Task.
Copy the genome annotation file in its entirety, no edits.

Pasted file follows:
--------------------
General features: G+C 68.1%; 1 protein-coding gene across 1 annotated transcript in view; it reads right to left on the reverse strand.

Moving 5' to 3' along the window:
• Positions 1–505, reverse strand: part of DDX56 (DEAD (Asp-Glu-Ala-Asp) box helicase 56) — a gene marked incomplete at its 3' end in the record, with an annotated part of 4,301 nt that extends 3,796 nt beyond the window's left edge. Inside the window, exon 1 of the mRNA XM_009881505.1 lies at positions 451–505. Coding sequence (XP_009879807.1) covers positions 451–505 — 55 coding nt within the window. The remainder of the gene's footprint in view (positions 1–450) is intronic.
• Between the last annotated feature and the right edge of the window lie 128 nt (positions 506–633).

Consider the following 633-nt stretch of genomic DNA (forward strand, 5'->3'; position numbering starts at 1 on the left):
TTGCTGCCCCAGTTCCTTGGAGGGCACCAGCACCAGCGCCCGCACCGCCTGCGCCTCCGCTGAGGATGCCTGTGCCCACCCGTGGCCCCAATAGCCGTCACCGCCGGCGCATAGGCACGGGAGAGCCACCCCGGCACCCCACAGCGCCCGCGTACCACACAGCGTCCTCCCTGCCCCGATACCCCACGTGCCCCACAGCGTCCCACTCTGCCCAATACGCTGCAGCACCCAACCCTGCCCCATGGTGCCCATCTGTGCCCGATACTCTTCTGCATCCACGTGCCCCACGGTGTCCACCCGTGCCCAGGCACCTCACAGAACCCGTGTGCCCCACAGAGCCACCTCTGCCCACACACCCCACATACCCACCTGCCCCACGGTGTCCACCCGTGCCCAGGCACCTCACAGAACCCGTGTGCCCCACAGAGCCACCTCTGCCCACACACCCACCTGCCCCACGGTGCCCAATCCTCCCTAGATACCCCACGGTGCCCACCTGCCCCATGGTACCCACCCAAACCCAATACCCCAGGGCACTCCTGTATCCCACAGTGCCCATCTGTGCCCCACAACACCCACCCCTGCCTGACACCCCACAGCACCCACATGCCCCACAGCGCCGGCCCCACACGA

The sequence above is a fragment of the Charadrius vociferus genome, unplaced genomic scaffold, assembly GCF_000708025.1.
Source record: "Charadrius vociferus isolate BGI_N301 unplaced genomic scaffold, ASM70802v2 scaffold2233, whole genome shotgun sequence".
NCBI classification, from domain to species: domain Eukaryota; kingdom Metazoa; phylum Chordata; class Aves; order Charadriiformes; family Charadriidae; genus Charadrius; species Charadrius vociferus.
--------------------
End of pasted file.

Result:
General features: G+C 68.1%; 1 protein-coding gene across 1 annotated transcript in view; it reads right to left on the reverse strand.

Moving 5' to 3' along the window:
• Positions 1–505, reverse strand: part of DDX56 (DEAD (Asp-Glu-Ala-Asp) box helicase 56) — a gene marked incomplete at its 3' end in the record, with an annotated part of 4,301 nt that extends 3,796 nt beyond the window's left edge. Inside the window, exon 1 of the mRNA XM_009881505.1 lies at positions 451–505. Coding sequence (XP_009879807.1) covers positions 451–505 — 55 coding nt within the window. The remainder of the gene's footprint in view (positions 1–450) is intronic.
• Between the last annotated feature and the right edge of the window lie 128 nt (positions 506–633).

Consider the following 633-nt stretch of genomic DNA (forward strand, 5'->3'; position numbering starts at 1 on the left):
TTGCTGCCCCAGTTCCTTGGAGGGCACCAGCACCAGCGCCCGCACCGCCTGCGCCTCCGCTGAGGATGCCTGTGCCCACCCGTGGCCCCAATAGCCGTCACCGCCGGCGCATAGGCACGGGAGAGCCACCCCGGCACCCCACAGCGCCCGCGTACCACACAGCGTCCTCCCTGCCCCGATACCCCACGTGCCCCACAGCGTCCCACTCTGCCCAATACGCTGCAGCACCCAACCCTGCCCCATGGTGCCCATCTGTGCCCGATACTCTTCTGCATCCACGTGCCCCACGGTGTCCACCCGTGCCCAGGCACCTCACAGAACCCGTGTGCCCCACAGAGCCACCTCTGCCCACACACCCCACATACCCACCTGCCCCACGGTGTCCACCCGTGCCCAGGCACCTCACAGAACCCGTGTGCCCCACAGAGCCACCTCTGCCCACACACCCACCTGCCCCACGGTGCCCAATCCTCCCTAGATACCCCACGGTGCCCACCTGCCCCATGGTACCCACCCAAACCCAATACCCCAGGGCACTCCTGTATCCCACAGTGCCCATCTGTGCCCCACAACACCCACCCCTGCCTGACACCCCACAGCACCCACATGCCCCACAGCGCCGGCCCCACACGA

The sequence above is a fragment of the Charadrius vociferus genome, unplaced genomic scaffold, assembly GCF_000708025.1.
Source record: "Charadrius vociferus isolate BGI_N301 unplaced genomic scaffold, ASM70802v2 scaffold2233, whole genome shotgun sequence".
NCBI classification, from domain to species: domain Eukaryota; kingdom Metazoa; phylum Chordata; class Aves; order Charadriiformes; family Charadriidae; genus Charadrius; species Charadrius vociferus.